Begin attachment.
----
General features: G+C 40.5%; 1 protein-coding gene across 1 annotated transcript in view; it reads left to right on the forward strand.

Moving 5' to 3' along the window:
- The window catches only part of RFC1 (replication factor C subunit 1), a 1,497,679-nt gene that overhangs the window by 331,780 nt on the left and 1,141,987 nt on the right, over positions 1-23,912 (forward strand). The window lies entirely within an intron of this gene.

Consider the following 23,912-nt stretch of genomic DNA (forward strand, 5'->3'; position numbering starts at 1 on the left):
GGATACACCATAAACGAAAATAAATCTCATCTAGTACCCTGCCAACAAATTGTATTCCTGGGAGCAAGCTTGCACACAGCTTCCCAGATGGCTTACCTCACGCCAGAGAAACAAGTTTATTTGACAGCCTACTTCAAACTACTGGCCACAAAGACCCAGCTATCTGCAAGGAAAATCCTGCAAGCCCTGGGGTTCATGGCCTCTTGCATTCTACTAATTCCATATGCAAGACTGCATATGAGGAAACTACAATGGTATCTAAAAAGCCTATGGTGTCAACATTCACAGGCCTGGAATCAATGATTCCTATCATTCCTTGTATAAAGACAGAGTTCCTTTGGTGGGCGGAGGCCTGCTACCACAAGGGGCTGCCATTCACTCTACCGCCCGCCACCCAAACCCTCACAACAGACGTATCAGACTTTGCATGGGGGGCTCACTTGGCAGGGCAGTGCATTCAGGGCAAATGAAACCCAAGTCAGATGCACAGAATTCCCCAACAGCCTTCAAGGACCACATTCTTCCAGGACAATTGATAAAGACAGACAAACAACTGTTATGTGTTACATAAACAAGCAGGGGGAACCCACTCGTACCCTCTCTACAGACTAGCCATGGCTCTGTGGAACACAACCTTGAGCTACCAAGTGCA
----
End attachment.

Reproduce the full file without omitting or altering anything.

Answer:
General features: G+C 40.5%; 1 protein-coding gene across 1 annotated transcript in view; it reads left to right on the forward strand.

Moving 5' to 3' along the window:
- The window catches only part of RFC1 (replication factor C subunit 1), a 1,497,679-nt gene that overhangs the window by 331,780 nt on the left and 1,141,987 nt on the right, over positions 1-23,912 (forward strand). The window lies entirely within an intron of this gene.

Consider the following 23,912-nt stretch of genomic DNA (forward strand, 5'->3'; position numbering starts at 1 on the left):
GGATACACCATAAACGAAAATAAATCTCATCTAGTACCCTGCCAACAAATTGTATTCCTGGGAGCAAGCTTGCACACAGCTTCCCAGATGGCTTACCTCACGCCAGAGAAACAAGTTTATTTGACAGCCTACTTCAAACTACTGGCCACAAAGACCCAGCTATCTGCAAGGAAAATCCTGCAAGCCCTGGGGTTCATGGCCTCTTGCATTCTACTAATTCCATATGCAAGACTGCATATGAGGAAACTACAATGGTATCTAAAAAGCCTATGGTGTCAACATTCACAGGCCTGGAATCAATGATTCCTATCATTCCTTGTATAAAGACAGAGTTCCTTTGGTGGGCGGAGGCCTGCTACCACAAGGGGCTGCCATTCACTCTACCGCCCGCCACCCAAACCCTCACAACAGACGTATCAGACTTTGCATGGGGGGCTCACTTGGCAGGGCAGTGCATTCAGGGCAAATGAAACCCAAGTCAGATGCACAGAATTCCCCAACAGCCTTCAAGGACCACATTCTTCCAGGACAATTGATAAAGACAGACAAACAACTGTTATGTGTTACATAAACAAGCAGGGGGAACCCACTCGTACCCTCTCTACAGACTAGCCATGGCTCTGTGGAACACAACCTTGAGCTACCAAGTGCA